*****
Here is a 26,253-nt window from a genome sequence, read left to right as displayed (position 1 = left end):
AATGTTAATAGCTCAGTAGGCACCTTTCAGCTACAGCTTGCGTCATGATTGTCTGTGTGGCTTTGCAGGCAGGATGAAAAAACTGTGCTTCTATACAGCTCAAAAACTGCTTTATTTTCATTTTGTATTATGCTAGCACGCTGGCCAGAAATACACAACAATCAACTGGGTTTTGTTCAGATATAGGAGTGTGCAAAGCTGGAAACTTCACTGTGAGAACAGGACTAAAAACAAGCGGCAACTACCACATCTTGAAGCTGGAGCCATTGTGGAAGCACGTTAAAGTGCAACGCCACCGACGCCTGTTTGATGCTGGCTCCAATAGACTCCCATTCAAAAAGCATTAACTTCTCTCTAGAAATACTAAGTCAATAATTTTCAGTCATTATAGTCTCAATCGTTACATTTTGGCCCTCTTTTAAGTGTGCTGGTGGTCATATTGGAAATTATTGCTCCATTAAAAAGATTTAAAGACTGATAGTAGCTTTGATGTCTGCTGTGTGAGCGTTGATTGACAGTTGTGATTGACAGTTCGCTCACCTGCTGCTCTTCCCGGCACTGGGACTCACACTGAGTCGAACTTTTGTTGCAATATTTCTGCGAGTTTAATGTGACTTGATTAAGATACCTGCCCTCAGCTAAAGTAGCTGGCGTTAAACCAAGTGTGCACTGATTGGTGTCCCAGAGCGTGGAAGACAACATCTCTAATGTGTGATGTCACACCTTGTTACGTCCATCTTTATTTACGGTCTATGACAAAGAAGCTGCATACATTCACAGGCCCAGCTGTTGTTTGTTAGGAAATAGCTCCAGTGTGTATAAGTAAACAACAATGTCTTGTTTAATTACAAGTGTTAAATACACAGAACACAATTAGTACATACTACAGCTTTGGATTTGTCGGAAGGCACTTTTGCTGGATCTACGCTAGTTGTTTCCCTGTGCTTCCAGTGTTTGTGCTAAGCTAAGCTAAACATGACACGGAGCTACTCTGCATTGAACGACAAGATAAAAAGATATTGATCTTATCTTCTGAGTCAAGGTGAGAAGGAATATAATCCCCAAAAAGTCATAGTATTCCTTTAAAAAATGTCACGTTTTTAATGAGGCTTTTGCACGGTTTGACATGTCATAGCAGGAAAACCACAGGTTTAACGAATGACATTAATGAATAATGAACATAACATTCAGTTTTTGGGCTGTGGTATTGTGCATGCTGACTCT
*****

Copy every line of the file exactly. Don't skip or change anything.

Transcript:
Here is a 26,253-nt window from a genome sequence, read left to right as displayed (position 1 = left end):
AATGTTAATAGCTCAGTAGGCACCTTTCAGCTACAGCTTGCGTCATGATTGTCTGTGTGGCTTTGCAGGCAGGATGAAAAAACTGTGCTTCTATACAGCTCAAAAACTGCTTTATTTTCATTTTGTATTATGCTAGCACGCTGGCCAGAAATACACAACAATCAACTGGGTTTTGTTCAGATATAGGAGTGTGCAAAGCTGGAAACTTCACTGTGAGAACAGGACTAAAAACAAGCGGCAACTACCACATCTTGAAGCTGGAGCCATTGTGGAAGCACGTTAAAGTGCAACGCCACCGACGCCTGTTTGATGCTGGCTCCAATAGACTCCCATTCAAAAAGCATTAACTTCTCTCTAGAAATACTAAGTCAATAATTTTCAGTCATTATAGTCTCAATCGTTACATTTTGGCCCTCTTTTAAGTGTGCTGGTGGTCATATTGGAAATTATTGCTCCATTAAAAAGATTTAAAGACTGATAGTAGCTTTGATGTCTGCTGTGTGAGCGTTGATTGACAGTTGTGATTGACAGTTCGCTCACCTGCTGCTCTTCCCGGCACTGGGACTCACACTGAGTCGAACTTTTGTTGCAATATTTCTGCGAGTTTAATGTGACTTGATTAAGATACCTGCCCTCAGCTAAAGTAGCTGGCGTTAAACCAAGTGTGCACTGATTGGTGTCCCAGAGCGTGGAAGACAACATCTCTAATGTGTGATGTCACACCTTGTTACGTCCATCTTTATTTACGGTCTATGACAAAGAAGCTGCATACATTCACAGGCCCAGCTGTTGTTTGTTAGGAAATAGCTCCAGTGTGTATAAGTAAACAACAATGTCTTGTTTAATTACAAGTGTTAAATACACAGAACACAATTAGTACATACTACAGCTTTGGATTTGTCGGAAGGCACTTTTGCTGGATCTACGCTAGTTGTTTCCCTGTGCTTCCAGTGTTTGTGCTAAGCTAAGCTAAACATGACACGGAGCTACTCTGCATTGAACGACAAGATAAAAAGATATTGATCTTATCTTCTGAGTCAAGGTGAGAAGGAATATAATCCCCAAAAAGTCATAGTATTCCTTTAAAAAATGTCACGTTTTTAATGAGGCTTTTGCACGGTTTGACATGTCATAGCAGGAAAACCACAGGTTTAACGAATGACATTAATGAATAATGAACATAACATTCAGTTTTTGGGCTGTGGTATTGTGCATGCTGACTCT